And so with our eyes on the skies watching and waiting, I had to snap up this beautiful new book. It’s by one of our very favourite authors Elly MacKay.

A collection of weather sayings it’s absolutely perfect for any Nature Study or for children who love interesting facts.

As with all her books the almost luminescent pictures tell a much deeper story. This one is of a family out for a camping adventure.

We loved the facts that detail each of the sayings found at the back of the book and they would be excellent research topics for the oldest students in my 3-6 classroom.

The book ends on the note that though traveling is amazing, there’s no place like home.

If you haven’t had a chance to see the process Elly uses to make her artwork you can visit this video here. It’s a stunning.

We hope you all are enjoying your weekend and have set aside some time to curl up with a good book.

Sunday Book Club: Giveaway!

We are always on the hunt for books that encourage kids to go beyond simply reading them. So when we were approached to review this book I was intrigued.

I grew up reading Choose Your Own Adventure books and this one is a modern day one that focus on a young boy named Danny. The concept here is that a child has the ultimate super power: the power of choice. Such an important message not just for children but for everyone.

This book allows a child to make the choices of Danny’s behaviour and to find out that one positive choice has the power to change the entire day of not only oneself but of others. It’s a great book for groups, and children have fun making the choices and finding what happens next.

We have enjoyed it so much that we are giving away two copies of the book on our Instagram feed found here. Follow the link to enter. If you have ideas of ways to empower children with the power of choice we would love for you to share them. Leave a comment and we will share some of them in an upcoming post.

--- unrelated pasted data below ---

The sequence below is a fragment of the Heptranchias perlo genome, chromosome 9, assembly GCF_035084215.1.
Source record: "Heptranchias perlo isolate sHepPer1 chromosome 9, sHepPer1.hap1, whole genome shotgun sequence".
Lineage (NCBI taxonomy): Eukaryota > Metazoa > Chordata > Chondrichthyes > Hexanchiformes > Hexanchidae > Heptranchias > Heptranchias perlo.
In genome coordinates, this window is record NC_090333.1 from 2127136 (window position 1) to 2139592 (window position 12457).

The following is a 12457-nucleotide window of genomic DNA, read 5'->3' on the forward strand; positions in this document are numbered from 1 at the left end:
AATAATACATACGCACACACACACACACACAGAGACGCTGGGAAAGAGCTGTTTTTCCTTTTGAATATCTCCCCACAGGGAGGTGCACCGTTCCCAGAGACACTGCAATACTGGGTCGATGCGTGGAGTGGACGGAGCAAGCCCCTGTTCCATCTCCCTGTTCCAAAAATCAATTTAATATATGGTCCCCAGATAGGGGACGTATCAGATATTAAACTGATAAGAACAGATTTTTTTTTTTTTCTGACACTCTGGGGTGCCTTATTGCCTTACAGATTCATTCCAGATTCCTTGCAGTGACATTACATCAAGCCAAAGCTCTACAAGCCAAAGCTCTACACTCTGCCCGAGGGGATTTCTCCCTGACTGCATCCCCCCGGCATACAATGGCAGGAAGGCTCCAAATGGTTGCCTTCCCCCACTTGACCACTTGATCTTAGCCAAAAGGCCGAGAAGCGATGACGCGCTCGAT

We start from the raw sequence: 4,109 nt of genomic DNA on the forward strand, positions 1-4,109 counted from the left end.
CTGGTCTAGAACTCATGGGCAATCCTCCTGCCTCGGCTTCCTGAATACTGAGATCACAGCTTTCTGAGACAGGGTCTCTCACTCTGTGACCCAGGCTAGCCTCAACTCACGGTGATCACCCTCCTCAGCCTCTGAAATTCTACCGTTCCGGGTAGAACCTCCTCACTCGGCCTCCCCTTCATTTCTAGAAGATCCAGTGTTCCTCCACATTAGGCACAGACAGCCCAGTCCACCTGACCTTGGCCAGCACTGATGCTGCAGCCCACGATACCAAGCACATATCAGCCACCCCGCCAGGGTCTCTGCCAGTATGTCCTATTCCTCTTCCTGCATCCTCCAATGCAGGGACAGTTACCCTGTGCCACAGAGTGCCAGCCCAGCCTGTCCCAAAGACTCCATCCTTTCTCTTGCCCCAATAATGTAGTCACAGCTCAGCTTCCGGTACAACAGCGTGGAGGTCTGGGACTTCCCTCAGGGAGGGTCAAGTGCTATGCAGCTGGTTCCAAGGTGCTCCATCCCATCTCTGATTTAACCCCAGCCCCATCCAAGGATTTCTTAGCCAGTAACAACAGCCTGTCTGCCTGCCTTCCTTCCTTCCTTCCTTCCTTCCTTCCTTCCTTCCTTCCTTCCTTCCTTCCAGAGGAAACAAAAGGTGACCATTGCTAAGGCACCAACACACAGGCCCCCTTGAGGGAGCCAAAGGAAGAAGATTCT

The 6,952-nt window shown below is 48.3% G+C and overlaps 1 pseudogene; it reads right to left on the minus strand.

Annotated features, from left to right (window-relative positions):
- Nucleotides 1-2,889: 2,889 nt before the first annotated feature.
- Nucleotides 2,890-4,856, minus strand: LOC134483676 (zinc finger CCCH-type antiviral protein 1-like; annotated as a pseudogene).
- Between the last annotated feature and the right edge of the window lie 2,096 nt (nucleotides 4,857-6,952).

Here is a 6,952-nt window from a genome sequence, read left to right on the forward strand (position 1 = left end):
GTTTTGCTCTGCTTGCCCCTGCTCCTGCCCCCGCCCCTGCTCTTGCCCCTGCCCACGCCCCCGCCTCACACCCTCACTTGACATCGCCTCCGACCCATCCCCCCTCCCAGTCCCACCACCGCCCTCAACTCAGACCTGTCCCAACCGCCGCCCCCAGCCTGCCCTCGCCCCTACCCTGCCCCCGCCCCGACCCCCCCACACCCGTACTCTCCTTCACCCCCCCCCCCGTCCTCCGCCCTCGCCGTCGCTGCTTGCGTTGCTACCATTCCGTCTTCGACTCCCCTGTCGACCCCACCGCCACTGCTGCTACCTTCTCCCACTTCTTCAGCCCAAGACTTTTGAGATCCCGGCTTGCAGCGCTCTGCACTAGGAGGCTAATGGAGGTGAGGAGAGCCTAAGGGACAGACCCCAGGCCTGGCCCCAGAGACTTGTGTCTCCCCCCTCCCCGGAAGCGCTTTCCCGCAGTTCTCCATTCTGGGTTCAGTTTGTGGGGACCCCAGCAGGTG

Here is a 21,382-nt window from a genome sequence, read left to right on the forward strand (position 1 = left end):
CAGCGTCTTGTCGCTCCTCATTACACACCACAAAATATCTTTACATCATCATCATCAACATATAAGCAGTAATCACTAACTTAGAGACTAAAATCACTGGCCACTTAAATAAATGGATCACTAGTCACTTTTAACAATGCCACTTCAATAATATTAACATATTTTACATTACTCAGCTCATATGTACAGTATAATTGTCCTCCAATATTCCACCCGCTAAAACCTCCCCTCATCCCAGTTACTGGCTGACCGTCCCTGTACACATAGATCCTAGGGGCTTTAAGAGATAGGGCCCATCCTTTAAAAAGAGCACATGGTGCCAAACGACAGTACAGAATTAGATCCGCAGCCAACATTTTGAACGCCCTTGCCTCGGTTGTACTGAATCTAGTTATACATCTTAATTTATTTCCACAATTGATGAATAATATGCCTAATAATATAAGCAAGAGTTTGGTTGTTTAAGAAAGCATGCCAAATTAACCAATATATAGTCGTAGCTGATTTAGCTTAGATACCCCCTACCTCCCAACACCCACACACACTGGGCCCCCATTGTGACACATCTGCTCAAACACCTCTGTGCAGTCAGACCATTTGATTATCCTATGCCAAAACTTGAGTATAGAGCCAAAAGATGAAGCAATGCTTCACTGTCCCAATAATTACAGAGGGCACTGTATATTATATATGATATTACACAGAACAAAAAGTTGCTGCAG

Sunday Book Club: Strictly No Elephants

We wanted to start the new year of our Book Club off with a good one and so when The Book Report sent this over we new it would be the one.

The sweet and tear jerking story of a boy and an elephant who are in need of a friend. It’s about putting on your best red scarf to go to the party only to have your friend turned away.

And it’s the story of making those hard decisions when the time comes to be a friend, and stand up for those that are different, alone and excluded.

While some in the Montessori world may raise a fuss at the lack of realism in this book due to the miniature main character, we would like to suggest that the message of Peace Education is far greater than worrying about whether or not a child will be confused by the tiny pachyderm.

This is the message that is so very needed in today’s world. It is a must have book for any classroom and home and the discussions it starts will last through a lifetime.

Sunday Book Club: One last one for 2017

It’s hard to believe I started this little book club two years ago. There have been so many amazing books over the years and 2017 was no different.

One of our very favourites was Here We Are. We are madly in love with Oliver Jeffers children’s books.

The artwork asks the audience to stop and take a closer look, something that’s important to me. So many books miss this critical aspect of a good children’s book.

Then there’s the written message. Does it speak to you and the child who is absorbing the story? This book speaks to us very very much.

If you haven’t had a chance to read this one, go and see it out. You won’t be disappointed.

Thanks for joining us on this journey of seeking out well written, gorgeously illustrated, diverse books.

We will be back early in the new year with our latest finds.

Sunday Book Club: A Montessori compatible Christmas Book – A rare and beautiful thing